There are plenty of websites and services that can help you locate some of the best iOS apps for the classroom (Edutecher, Edudemic and Education Apps on Pinterest). However, there comes a point where a teacher, a school or a school district will need to ultimately make the final decision on selecting the best and most appropriate apps for their students. This is easier said than done if you are not sure what to look for when selecting an app.
The TPACK model of integrating technology in education would tell us that along with the need to assess the pedagogical and content demands of a course and classroom there is also a need to assess the technological aspects of a given technology. So before you settle on that iOS application for your classroom or school set of iPads, spend some time putting the app through a technical diagnostic. Assuming that all is good on the pedagogical and content front, the question remains “what do we look for when we are evaluating the technical merits of an app?”. Below is a list of “look fors” grouped into 4 main areas that I have found to be helpful when testing out a potential app for the classroom.
1. In-app purchases and other hidden costs
One of the first things we look at when sizing up an app is the price. But whether looking at free or paid applications it is important to consider some of the other costs that can come attached with the use of an application.
Scaling Cost for a Classroom or School
Even low-priced apps can present a substantial cost when purchasing them in bulk through Apple’s Volume Purchase Program. A $1.99 application installed across a classroom set of 30 iPads can add up quickly. Even with educational volume pricing (where the price of the app drops by 50% when purchasing 20 or more copies) a $1.99 app balloons to a $30 purchase for 30 iPads. With that said, not all apps offer this special volume pricing.
Some apps subtly ratchet up their price point with in-app purchases that go on to unlock new features, content or tools within the app. Apps that start out as a free download may later prompt users to pay a small fee in order to unlock a key feature within the app. In this case it really does pay to test the app and run it through its paces. I have run across several free apps that look as though they offer certain features and tools only to be presented with a prompt for an in-app purchase that would allow me access that feature.
Advertisements: The price of “free”
Although not a direct cost, the display of ads within an app is another way that developers can generate revenue from an app that is offered for free to consumers. As an educator, my concern around the use of ads within applications is their potential to distract from the learning task at hand. Students may quickly quickly find themselves removed from the context of the intended application with the simple touch (whether deliberate or accidental) of a posted ad within an app. With some apps, it is also difficult to determine and regulate the types of ads that appear within the app itself.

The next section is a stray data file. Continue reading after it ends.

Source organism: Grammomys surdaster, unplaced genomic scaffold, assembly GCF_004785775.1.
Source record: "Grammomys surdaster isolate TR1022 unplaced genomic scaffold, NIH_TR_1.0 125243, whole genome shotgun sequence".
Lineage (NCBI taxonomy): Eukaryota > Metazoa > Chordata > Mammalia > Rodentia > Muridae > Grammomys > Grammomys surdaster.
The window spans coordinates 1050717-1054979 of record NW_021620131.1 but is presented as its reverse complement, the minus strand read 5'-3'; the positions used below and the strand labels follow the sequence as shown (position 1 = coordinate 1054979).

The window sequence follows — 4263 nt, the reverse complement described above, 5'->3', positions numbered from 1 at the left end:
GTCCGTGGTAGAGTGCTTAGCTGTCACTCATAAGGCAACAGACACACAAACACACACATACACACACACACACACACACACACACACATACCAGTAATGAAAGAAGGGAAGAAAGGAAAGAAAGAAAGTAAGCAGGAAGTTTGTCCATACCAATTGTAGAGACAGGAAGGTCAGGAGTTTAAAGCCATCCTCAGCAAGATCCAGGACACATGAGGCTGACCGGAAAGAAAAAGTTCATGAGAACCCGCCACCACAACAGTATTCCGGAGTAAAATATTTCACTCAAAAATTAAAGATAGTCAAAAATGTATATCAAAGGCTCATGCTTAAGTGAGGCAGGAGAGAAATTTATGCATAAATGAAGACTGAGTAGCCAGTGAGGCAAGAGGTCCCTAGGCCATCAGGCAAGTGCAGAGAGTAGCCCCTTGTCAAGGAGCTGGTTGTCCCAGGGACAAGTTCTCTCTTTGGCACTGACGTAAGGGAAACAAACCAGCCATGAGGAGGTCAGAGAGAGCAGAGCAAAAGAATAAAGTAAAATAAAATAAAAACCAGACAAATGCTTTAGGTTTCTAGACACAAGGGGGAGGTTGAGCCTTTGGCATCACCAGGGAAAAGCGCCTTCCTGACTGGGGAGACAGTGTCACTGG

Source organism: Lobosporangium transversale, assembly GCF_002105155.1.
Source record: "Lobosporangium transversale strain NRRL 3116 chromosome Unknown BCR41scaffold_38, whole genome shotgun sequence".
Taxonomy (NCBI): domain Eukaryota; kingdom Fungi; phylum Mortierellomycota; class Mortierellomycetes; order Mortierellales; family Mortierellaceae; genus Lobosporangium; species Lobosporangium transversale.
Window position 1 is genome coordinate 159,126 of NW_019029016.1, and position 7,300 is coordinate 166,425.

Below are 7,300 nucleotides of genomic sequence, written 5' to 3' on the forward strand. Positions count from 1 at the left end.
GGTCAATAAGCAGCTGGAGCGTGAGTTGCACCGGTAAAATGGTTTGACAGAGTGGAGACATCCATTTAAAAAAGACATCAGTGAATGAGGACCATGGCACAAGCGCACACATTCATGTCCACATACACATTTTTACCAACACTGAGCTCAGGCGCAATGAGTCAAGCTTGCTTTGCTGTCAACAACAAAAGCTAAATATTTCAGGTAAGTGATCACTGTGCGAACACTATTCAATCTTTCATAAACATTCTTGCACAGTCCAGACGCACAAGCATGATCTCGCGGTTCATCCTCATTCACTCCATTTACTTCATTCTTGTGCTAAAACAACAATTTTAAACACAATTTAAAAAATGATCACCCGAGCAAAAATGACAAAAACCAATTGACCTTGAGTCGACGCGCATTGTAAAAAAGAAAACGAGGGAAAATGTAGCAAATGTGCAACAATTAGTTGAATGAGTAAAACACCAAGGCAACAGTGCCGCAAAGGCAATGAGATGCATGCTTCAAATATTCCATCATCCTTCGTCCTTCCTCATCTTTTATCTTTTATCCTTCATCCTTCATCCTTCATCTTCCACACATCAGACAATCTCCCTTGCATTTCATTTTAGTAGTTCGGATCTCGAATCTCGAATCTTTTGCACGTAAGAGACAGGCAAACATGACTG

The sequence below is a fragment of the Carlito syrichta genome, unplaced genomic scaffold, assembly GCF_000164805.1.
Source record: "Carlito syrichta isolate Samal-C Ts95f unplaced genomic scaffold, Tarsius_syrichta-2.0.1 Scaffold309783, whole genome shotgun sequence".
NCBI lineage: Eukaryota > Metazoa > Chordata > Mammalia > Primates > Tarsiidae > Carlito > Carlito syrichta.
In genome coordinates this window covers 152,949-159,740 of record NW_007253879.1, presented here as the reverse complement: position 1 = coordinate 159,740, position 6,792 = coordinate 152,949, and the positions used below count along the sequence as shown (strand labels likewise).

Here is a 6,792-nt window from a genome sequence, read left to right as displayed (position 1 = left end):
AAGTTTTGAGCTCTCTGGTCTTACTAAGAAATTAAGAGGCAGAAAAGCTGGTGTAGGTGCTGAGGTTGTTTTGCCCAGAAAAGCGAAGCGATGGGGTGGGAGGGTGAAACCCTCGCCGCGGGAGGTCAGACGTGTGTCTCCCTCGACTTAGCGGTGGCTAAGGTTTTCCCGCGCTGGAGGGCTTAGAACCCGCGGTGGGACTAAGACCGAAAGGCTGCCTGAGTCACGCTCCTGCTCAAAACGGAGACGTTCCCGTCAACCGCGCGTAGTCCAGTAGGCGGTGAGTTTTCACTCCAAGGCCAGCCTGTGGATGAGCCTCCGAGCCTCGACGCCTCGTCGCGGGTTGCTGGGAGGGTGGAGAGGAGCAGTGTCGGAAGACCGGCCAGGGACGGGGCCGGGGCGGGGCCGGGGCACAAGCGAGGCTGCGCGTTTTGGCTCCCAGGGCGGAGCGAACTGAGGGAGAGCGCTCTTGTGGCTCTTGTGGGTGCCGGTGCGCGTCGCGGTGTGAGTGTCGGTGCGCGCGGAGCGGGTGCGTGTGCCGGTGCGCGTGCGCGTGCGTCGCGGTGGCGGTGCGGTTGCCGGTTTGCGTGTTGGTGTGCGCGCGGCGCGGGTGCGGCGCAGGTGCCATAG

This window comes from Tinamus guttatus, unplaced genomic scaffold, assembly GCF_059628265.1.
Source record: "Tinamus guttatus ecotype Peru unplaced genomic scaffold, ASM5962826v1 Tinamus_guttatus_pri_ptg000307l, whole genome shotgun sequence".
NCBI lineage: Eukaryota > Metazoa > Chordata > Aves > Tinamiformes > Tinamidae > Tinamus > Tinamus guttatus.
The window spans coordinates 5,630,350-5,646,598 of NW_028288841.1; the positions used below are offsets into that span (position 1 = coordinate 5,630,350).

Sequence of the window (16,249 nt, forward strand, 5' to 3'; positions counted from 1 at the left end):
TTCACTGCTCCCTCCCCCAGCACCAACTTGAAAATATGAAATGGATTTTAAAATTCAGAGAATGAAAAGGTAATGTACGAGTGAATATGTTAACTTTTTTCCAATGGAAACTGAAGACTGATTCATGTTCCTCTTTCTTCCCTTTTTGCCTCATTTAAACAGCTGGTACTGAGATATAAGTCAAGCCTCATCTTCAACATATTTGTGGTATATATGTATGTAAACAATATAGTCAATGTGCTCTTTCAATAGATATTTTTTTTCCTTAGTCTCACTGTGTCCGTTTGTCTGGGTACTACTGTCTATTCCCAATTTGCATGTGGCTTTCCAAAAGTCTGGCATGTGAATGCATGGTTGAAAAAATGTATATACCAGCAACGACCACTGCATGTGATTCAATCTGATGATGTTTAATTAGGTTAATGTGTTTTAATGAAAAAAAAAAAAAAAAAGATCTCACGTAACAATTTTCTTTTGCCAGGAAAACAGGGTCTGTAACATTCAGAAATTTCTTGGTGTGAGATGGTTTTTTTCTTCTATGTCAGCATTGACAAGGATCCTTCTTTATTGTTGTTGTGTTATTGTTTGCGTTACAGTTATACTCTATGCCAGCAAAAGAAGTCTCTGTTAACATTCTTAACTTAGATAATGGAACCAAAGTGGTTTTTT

2. User interface and navigation
Intuitive interface and navigation
Since apps do not come with instruction manuals, the user must rely on the tutorials and hints embedded within the app itself. However if an app is designed with gestures and navigation that are intuitive and easy to discover, users may quickly orient themselves within an app with simple tips and interactive instructions. This is something to look for when assessing apps for use with students. Ultimately, is the app inherently designed to quickly orient students and get them using the tools and features quickly? If so, what ages or grade levels would be able to us this app? Are the tutorials helpful and easy to read or view for younger students?
(Snapseed is an example of an application that maximizes the touch gestures of the iOS device. Edits to a photo are done by simply touch gestures (ex.pinch to zoom, tap and drag, etc.) on the screen and specifically manipulating areas of the photo that you wish to edit.).
Buttons and menus
If we specifically look at the layout of buttons and menus that we find when navigating an application, we can begin to assess if the application is at a level that is appropriate for our learners. Applications that present a lot of onscreen menus or provide a navigation bar covered with many buttons and icons may ultimately be too confusing or overwhelming for inexperienced users. Even onscreen buttons that are relatively small in size may be challenging for younger, less dexterous hands.
An application’s onscreen layout and navigation may also determine if the app can be used while simultaneously carrying the tablet or if the device needs to be placed on a surface in order to properly operate the application. If the intent is to have this app support a learning activity where students are constantly moving with the iPad or iPod (ex. physical education class) will the interface allow them to navigate the application easily without the need to prop or rest the device on a surface?
3. Exporting content from the app
Depending on the nature of an app and how it is supporting learning in the classroom, it may be necessary to investigate how students can share and move their work beyond the app itself. In certain situations, a teacher may wish to have their students submit their work or creations from the iPad to another application or into some sort of cloud storage.